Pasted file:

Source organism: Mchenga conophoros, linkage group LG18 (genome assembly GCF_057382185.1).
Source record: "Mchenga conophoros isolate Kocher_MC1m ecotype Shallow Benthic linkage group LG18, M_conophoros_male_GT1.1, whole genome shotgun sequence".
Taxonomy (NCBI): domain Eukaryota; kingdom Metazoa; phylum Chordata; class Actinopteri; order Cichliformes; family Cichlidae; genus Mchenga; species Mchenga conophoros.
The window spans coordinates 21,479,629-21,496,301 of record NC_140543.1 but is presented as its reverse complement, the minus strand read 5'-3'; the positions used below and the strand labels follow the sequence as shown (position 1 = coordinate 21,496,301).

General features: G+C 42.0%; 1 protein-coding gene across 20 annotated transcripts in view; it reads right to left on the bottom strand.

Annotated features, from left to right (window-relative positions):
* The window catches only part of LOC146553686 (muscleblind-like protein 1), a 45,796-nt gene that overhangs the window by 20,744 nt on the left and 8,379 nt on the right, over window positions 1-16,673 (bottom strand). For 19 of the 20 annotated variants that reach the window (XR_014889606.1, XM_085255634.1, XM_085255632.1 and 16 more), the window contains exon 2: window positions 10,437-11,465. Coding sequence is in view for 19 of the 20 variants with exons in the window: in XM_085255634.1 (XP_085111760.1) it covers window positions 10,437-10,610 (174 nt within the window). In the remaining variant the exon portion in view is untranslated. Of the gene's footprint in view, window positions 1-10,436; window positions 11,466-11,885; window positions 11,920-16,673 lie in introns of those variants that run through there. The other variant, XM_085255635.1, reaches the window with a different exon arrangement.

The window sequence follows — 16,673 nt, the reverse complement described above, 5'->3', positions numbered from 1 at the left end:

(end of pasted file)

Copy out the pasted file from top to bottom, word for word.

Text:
Source organism: Mchenga conophoros, linkage group LG18 (genome assembly GCF_057382185.1).
Source record: "Mchenga conophoros isolate Kocher_MC1m ecotype Shallow Benthic linkage group LG18, M_conophoros_male_GT1.1, whole genome shotgun sequence".
Taxonomy (NCBI): domain Eukaryota; kingdom Metazoa; phylum Chordata; class Actinopteri; order Cichliformes; family Cichlidae; genus Mchenga; species Mchenga conophoros.
The window spans coordinates 21,479,629-21,496,301 of record NC_140543.1 but is presented as its reverse complement, the minus strand read 5'-3'; the positions used below and the strand labels follow the sequence as shown (position 1 = coordinate 21,496,301).

General features: G+C 42.0%; 1 protein-coding gene across 20 annotated transcripts in view; it reads right to left on the bottom strand.

Annotated features, from left to right (window-relative positions):
* The window catches only part of LOC146553686 (muscleblind-like protein 1), a 45,796-nt gene that overhangs the window by 20,744 nt on the left and 8,379 nt on the right, over window positions 1-16,673 (bottom strand). For 19 of the 20 annotated variants that reach the window (XR_014889606.1, XM_085255634.1, XM_085255632.1 and 16 more), the window contains exon 2: window positions 10,437-11,465. Coding sequence is in view for 19 of the 20 variants with exons in the window: in XM_085255634.1 (XP_085111760.1) it covers window positions 10,437-10,610 (174 nt within the window). In the remaining variant the exon portion in view is untranslated. Of the gene's footprint in view, window positions 1-10,436; window positions 11,466-11,885; window positions 11,920-16,673 lie in introns of those variants that run through there. The other variant, XM_085255635.1, reaches the window with a different exon arrangement.

The window sequence follows — 16,673 nt, the reverse complement described above, 5'->3', positions numbered from 1 at the left end: